A volatile year awaits emerging economies
In 2015 developed countries’ economic growth could recover to the level of their potential. The growth rate of the US could even surpass its potential, supported by a healthy household balance sheet, a tighter labor market, and the rise in capacity utilization. As for the Eurozone, although uncertainties associated with the Ukraine/Russian crisis would linger, the depreciation of the euro and the significant drop in oil prices will likely prove supportive of its economic recovery next year. In Japan, the postponement of the second hike in consumption tax to April 2017 and the radical quantitative easing measures will probably improve its growth outlook beyond expectations in 2015.
Emerging market economies will likely face greater uncertainties in 2015, and their performances will also likely diverge. Countries such as Russia and Brazil will face greater difficulties because of geopolitical factors and the decline in commodity prices. Some countries may experience significant capital outflows due on the US rate hikes and speculative attacks from global investors. On the other hand, some Asian emerging economies will likely benefit from the recovery of the developed economies, especially the US. Turkey may become one of the beneficiaries from the sharp decline in oil prices.
The Chinese economy will face upward and downward pressures. A positive factor that should support China’s growth in 2015 is the export sector, which will benefit from the recovery of the developed economies. Our latest forecast shows that China’s merchandize export growth may accelerate to around 7 percent in 2015, up by about one percentage point from 2014. On the other hand, real investment deceleration may become an important drag to economic growth in 2015, as property sales (measured in floor space sold for commodity housing) declined by 7.8 percent between January and October this year. Historical data shows that property investment is largely determined by property sales in the previous quarters. Our basecase forecast for China’s real GDP growth is that it may decelerate to 7.1 percent in 2015 from around 7.4 percent in 2014.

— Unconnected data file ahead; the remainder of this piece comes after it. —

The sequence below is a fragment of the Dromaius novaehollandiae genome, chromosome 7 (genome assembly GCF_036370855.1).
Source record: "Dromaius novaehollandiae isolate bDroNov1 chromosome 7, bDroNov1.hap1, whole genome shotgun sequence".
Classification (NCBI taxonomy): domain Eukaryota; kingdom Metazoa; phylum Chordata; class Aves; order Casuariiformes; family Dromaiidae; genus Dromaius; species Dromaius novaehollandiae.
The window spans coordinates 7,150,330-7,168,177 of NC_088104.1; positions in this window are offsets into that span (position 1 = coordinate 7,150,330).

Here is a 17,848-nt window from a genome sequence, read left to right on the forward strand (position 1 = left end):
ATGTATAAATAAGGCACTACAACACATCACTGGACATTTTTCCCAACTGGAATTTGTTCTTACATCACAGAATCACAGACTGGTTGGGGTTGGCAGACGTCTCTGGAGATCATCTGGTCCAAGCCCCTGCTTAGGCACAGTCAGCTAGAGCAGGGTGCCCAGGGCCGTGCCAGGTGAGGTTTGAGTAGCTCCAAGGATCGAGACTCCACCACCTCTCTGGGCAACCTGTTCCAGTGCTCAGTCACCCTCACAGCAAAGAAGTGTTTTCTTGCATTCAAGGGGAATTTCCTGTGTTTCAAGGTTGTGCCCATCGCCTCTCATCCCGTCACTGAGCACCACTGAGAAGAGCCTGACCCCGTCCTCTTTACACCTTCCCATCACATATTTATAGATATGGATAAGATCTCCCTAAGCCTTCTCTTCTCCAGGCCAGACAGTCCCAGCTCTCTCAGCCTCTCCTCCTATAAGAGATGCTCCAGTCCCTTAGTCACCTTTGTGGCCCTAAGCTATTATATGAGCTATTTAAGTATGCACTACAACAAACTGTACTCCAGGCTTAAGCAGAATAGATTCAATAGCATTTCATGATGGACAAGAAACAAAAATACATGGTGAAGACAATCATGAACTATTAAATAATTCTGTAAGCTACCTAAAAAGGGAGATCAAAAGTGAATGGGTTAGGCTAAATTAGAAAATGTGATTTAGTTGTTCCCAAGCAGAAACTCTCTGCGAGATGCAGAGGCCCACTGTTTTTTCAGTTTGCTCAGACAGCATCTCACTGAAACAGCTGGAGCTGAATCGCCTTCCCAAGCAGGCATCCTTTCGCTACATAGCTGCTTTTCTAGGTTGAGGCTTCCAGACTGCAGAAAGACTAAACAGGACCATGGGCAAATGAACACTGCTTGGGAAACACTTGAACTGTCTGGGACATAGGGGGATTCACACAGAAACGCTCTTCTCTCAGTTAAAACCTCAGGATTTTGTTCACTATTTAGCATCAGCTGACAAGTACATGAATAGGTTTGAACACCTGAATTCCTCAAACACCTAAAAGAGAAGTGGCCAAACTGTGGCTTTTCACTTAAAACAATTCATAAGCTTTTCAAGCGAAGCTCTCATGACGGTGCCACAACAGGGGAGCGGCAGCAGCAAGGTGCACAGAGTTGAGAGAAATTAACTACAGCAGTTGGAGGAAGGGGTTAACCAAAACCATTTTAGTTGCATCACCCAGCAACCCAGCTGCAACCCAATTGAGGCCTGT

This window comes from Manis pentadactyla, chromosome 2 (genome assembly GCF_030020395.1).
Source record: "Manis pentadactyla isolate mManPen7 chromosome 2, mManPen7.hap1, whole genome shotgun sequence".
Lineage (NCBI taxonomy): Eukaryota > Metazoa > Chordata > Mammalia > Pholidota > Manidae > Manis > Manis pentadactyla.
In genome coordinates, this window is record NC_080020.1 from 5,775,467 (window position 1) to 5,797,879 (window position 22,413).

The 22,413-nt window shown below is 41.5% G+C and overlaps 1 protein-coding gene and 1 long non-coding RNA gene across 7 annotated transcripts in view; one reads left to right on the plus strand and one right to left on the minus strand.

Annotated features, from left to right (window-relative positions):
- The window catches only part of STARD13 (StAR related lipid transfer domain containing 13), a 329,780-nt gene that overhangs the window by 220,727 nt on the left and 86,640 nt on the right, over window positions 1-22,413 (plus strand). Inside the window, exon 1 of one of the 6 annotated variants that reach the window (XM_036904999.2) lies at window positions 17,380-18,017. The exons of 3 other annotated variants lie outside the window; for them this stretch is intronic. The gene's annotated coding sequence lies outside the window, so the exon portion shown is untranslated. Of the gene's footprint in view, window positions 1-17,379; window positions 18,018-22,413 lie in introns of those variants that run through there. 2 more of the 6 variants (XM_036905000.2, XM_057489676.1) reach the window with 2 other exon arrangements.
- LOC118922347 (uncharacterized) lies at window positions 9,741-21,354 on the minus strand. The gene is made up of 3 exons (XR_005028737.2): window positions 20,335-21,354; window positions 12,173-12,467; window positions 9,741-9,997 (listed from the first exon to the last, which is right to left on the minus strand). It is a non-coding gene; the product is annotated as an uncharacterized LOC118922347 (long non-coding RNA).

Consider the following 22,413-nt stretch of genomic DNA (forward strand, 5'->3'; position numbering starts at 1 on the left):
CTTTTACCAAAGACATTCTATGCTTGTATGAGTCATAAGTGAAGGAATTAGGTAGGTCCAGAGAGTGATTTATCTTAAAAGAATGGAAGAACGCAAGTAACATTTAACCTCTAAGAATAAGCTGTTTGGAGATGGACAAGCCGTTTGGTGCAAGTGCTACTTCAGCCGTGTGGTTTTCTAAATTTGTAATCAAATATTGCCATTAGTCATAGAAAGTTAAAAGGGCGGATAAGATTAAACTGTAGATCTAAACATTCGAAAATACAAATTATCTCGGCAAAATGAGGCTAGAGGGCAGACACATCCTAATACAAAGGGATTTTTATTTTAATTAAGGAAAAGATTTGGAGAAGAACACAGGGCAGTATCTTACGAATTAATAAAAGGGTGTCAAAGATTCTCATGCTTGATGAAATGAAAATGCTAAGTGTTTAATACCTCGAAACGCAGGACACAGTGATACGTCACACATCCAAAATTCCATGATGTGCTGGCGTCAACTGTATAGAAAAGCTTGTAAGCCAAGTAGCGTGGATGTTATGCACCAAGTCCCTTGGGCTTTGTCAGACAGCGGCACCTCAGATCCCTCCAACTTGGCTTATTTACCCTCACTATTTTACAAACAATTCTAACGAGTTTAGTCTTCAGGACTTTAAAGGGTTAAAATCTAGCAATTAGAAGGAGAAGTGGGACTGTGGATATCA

An important challenge for emerging economies in 2015 will be potential capital flight in the face of the US rate hike. If the pace of the US rate hike is more aggressive than expected, significant capital outflows from someEM countries may result in high volatility in their exchange rate and financial markets. For some smallerEMmarkets, even if the US rate hike is fully expected, currency volatilitymay not be avoidable given the small size of their FX and capital markets.
To avoid excessive short-term crossborder capital flows and their impact, the InternationalMonetary Fund and many EMcountries have sought to develop a framework for “Capital Flow Management”. My viewis that this framework should take into account at least five elements: First, Maintaining healthy economic fundamentals. Countries with stronger growth, inflation, fiscal and balance of payments positions tend to be much less susceptible to capital flows; Second, Keeping macro policy flexible. For example, in the face of capital flows, permitting some exchange rate appreciation may help reduce expectation of further appreciation and thus containing the incentive for additional inflows; Third, Adopting certain prudential measures such as Tobin taxes or Tobin fees, unremunerated reserve requirement, caps on loanto-value ratios, and capital-based limits on external debt, when capital inflows are stronger than what can be handled by macro policy responses; Fourth, Strengthening multilateral and bilateral liquidity support mechanisms. In addition to the IMF, and regional mechanisms such as the EU and ChiangMai Initiatives, BRICS members’ Contingency Reserve Arrangement and bilateral foreign exchange swap agreements can also increase the resources, flexibility and effectiveness of liquidity assistance; Fifth, Improving policy communications between issuing countries of international currencies (mainly theUS) andEMcountries, to help the latter better prepare for the possible spill-over effect of policy changes in major economies. The author is chief economist of the research bureau of the People’s Bank of China.